1991

This dissertation is dedicated to my grandparents
Emery and Nellie Sandor
William and Mary Epsky

ACKNOWLEDGEMENTS
I would like to take this opportunity to express my
sincere appreciation and thanks to the Department of
Entomology and Nematology at the University of Florida, and to
all who helped with the completion of this research.
Special thanks are given to my advisor Dr. John L.
Capinera for his advice, encouragement and financial support
for this research; to Drs. G. Smart, Jr., D. Boucias and S.
Zam for serving on my research committee, and to Dr. D. Hall
for reviewing my dissertation and attending my defense.
Thanks are given to Dr. Khuong Nguyen, Dr. Frank Slansky,
Jr., Dr. Greg Wheeler, Catharine Mannion, and Marineide
Aguillera for their valuable input of information, advice and
material for this project. I would like to thank John Diem
for his assistance in the laboratory, especially the nematode
progeny production counts, and for enthusiastically pitching
in when needed.
I would like to thank the Capinera family for their
friendship and hospitality; and Marilyn Epsky, Barbara, Gary,
Steve and Laura Poleskey for listening to more nematode talk
than they ever wanted to hear. Finally, I wish to express my
great appreciation to my parents, Raymond and Ruth Epsky, for
their encouragement and support.
iii

TABLE OF CONTENTS
ACKNOWLEDGEMENTS iii
ABSTRACT vi
CHAPTERS
1 INTRODUCTION 1
Specificity of Steinernematid Nematodes 1
Pathogenesis of Steinernematid Nematodes 4
Nematode Host-Finding Behavior 4
Nematode Invasion of the Host 5
Host Suitability for Nematode Infection .... 9
Assessment of Nematode Efficacy 11
2 QUANTIFICATION OF NEMATODE INVASIVE ABILITY ... 14
Introduction 14
Materials and Methods 16
Insects and Nematodes 16
Bioassay Procedure 17
Effect of Number of Hosts Per Arena 18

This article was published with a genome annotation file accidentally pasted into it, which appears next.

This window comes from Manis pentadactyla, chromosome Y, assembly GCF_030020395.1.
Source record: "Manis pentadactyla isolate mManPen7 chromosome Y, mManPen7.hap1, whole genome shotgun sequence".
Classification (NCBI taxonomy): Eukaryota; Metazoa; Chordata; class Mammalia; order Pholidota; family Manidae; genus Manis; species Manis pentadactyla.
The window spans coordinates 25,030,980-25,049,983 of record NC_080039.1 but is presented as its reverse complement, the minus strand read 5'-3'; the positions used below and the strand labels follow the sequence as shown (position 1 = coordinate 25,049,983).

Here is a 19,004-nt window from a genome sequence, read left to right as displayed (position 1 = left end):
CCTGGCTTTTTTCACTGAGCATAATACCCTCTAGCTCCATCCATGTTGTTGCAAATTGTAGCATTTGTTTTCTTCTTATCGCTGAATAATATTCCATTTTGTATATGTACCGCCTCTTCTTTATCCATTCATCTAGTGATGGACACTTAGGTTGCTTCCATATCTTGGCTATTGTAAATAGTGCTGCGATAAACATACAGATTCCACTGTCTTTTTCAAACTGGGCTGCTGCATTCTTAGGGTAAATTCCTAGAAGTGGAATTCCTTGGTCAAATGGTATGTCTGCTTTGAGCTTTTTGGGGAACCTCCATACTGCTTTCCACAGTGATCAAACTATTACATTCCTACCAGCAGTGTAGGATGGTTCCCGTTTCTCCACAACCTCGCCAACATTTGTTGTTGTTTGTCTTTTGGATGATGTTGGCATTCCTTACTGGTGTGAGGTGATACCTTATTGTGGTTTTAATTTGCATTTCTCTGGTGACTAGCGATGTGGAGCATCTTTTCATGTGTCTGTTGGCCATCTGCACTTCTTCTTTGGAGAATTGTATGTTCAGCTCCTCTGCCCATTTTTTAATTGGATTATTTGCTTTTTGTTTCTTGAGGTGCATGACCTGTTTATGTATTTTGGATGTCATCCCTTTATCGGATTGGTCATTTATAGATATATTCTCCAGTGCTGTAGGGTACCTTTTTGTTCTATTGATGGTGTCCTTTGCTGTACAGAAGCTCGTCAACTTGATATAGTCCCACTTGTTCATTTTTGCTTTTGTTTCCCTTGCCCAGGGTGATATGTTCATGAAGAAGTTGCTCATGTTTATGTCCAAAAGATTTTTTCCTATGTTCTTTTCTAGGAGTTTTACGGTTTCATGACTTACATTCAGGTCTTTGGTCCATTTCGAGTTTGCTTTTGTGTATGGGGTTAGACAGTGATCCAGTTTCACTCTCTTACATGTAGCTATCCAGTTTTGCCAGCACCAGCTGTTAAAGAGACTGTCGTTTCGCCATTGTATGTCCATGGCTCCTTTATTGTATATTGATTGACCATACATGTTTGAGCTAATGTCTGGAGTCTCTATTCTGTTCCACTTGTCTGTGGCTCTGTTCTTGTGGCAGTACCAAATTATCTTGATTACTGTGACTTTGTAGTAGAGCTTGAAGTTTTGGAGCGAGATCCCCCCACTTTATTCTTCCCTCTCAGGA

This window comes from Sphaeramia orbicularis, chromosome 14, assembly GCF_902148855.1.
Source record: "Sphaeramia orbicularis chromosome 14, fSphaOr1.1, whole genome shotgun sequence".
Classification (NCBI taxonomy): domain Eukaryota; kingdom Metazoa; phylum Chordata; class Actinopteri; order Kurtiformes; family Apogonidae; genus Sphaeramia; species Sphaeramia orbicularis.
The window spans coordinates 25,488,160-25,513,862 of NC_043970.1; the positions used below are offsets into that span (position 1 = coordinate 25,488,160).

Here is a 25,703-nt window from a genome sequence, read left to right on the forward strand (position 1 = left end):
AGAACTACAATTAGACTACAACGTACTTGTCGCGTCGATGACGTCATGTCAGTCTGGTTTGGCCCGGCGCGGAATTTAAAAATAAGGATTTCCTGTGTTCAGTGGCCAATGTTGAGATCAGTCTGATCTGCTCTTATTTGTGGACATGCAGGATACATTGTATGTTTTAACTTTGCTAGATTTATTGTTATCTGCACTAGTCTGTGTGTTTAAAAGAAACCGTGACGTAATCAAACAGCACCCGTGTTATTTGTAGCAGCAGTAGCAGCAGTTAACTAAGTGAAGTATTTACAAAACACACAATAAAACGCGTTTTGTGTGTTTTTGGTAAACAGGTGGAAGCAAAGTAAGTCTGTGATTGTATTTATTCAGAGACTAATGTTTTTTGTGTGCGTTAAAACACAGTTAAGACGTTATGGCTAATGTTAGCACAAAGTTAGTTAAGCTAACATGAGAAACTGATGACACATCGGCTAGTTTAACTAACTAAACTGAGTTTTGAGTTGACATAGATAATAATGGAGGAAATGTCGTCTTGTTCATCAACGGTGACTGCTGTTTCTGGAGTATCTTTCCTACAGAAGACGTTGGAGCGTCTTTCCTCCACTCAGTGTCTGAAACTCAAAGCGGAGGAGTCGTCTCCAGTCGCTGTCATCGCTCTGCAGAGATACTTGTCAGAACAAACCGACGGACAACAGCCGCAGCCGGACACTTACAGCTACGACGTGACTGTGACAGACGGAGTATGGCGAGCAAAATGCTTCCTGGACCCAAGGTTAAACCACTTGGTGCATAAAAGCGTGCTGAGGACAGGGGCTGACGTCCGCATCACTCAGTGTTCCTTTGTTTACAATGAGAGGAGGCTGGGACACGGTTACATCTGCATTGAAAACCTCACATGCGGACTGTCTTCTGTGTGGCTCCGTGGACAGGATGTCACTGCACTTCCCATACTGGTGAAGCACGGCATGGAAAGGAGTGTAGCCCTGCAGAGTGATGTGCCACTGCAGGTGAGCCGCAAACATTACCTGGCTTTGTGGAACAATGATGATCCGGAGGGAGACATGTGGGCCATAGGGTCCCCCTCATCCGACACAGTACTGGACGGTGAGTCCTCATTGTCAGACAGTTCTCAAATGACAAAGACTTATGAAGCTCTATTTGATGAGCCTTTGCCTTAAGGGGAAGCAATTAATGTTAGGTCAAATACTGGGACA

Effect of Host Exposure Period 20
Effect of Nematode Concentration 20
Statistical Analysis 21
Results and Discussion 22
Effect of Number of Hosts Per Arena 22
Effect of Host Exposure Period 2 6
Effect of Concentration 30
3 THE ROLE OF INVASIVE ABILITY IN NEMATODE EFFICACY 35
Introduction 35
Materials and Methods 37
Insects and Nematodes 37
Efficacy Bioassay 37
Invasion Efficiency Bioassay 38
One-on-one Bioassay 40
Results and Discussion 41
Efficacy Bioassay 41
Invasion Efficiency Bioassay 41
One-on-one Bioassay 49
iv

4 EFFECT OF HOST AGE ON HOST SUSCEPTIBILITY
AND NEMATODE INVASION 55
Introduction 55
Material and Methods 56
Insects and Nematodes 57
Determination of Physiological Host Age .... 57
Mortality and Invasion Efficiency Bioassay ... 59
Results and Discussion 60
5 THE INFLUENCE OF HOST'S FOOD
ON NEMATODE PATHOGENESIS 75
Introduction 75
Materials and Methods 77
Insects and Nematodes 77
Bioassay Procedure 77
Effect of Collard as Host's Food 79
Indirect Effects of Host's Food Treatment ... 80
Direct Effects of Allelochemical in Host's Food 81
Results and Discussion 81
6 SUMMARY AND CONCLUSIONS 95
APPENDICES
A INVASION EFFICIENCY BIOASSAY PROCEDURES 101
B STATISTICAL PROCEDURES 106
REFERENCES 110
BIOGRAPHICAL SKETCH 120
v

Abstract of Dissertation Presented to the Graduate School
of the University of Florida in Partial Fulfillment of the
Requirements for the Degree of Doctor of Philosophy
COMPARATIVE PATHOGENESIS
OF THE ENTOMOGENOUS NEMATODE
STEINERNEMA CARPOCAPSAE
By
Nancy D. Epsky
August 1991
Chairperson: John L. Capinera
Major Department: Entomology and Nematology
Pathogenesis of entomogenous nematodes was studied by
comparing various nematode-host combinations. Organisms used
in the study were Mexican strain and All strain infective
stage juveniles of the entomogenous nematode Steinernema
carpocapsae (Weiser), and larvae of three lepidopteran hosts:
Agrotis Ípsilon (Hufnagel), Spodoptera fruqiperda (J. E.
Smith), and Galleria mellonella (L.). Nematode pathogenesis
was examined under various conditions in bioassays using